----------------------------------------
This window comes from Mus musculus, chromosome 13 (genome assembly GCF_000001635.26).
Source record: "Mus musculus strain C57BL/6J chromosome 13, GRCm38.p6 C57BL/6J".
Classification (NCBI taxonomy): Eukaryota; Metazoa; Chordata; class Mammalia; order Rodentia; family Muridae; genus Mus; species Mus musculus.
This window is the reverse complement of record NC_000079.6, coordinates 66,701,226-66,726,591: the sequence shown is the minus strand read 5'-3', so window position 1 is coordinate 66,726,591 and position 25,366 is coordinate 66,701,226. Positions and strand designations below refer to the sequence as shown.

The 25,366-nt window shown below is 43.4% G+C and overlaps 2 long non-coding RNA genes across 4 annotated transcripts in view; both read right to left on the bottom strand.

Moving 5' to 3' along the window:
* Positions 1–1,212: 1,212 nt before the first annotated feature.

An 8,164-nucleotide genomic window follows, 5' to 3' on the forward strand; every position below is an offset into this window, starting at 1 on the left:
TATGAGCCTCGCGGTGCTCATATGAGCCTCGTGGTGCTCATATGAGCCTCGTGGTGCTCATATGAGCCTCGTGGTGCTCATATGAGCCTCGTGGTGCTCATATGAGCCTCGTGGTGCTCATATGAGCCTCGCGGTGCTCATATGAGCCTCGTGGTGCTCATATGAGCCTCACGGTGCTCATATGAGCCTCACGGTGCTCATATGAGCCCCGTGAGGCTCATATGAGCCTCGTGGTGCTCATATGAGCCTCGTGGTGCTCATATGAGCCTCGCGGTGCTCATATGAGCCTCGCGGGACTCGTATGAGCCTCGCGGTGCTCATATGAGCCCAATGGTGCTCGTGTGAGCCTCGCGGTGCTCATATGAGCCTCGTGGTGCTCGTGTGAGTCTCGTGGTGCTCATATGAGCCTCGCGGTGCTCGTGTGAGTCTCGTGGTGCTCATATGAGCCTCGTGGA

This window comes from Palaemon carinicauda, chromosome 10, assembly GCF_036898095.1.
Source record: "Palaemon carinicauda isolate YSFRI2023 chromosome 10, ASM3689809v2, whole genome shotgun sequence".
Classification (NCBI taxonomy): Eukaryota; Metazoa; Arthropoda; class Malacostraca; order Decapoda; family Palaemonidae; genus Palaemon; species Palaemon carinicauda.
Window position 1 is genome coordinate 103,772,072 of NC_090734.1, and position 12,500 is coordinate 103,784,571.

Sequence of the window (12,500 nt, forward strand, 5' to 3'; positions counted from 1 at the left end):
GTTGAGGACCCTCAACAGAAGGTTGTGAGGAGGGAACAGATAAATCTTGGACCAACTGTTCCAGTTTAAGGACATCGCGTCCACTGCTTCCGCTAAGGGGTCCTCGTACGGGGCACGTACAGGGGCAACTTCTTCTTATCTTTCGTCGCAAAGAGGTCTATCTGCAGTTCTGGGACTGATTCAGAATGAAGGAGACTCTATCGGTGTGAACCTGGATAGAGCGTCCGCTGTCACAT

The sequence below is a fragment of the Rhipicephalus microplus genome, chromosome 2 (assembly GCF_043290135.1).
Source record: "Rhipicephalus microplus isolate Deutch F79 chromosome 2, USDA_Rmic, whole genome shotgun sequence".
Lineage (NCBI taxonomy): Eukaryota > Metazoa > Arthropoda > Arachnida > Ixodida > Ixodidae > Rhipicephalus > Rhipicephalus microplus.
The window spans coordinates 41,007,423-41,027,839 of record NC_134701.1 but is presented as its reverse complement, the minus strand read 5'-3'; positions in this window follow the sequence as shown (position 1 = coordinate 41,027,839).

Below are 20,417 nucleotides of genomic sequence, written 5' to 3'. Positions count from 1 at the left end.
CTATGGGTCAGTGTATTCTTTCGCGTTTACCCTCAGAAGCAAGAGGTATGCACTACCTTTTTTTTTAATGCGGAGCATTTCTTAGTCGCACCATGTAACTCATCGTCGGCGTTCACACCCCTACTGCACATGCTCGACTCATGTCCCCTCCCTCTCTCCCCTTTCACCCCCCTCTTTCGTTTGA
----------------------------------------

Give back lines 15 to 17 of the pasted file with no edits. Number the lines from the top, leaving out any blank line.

GTTGAGGACCCTCAACAGAAGGTTGTGAGGAGGGAACAGATAAATCTTGGACCAACTGTTCCAGTTTAAGGACATCGCGTCCACTGCTTCCGCTAAGGGGTCCTCGTACGGGGCACGTACAGGGGCAACTTCTTCTTATCTTTCGTCGCAAAGAGGTCTATCTGCAGTTCTGGGACTGATTCAGAATGAAGGAGACTCTATCGGTGTGAACCTGGATAGAGCGTCCGCTGTCACAT

The sequence below is a fragment of the Rhipicephalus microplus genome, chromosome 2 (assembly GCF_043290135.1).
Source record: "Rhipicephalus microplus isolate Deutch F79 chromosome 2, USDA_Rmic, whole genome shotgun sequence".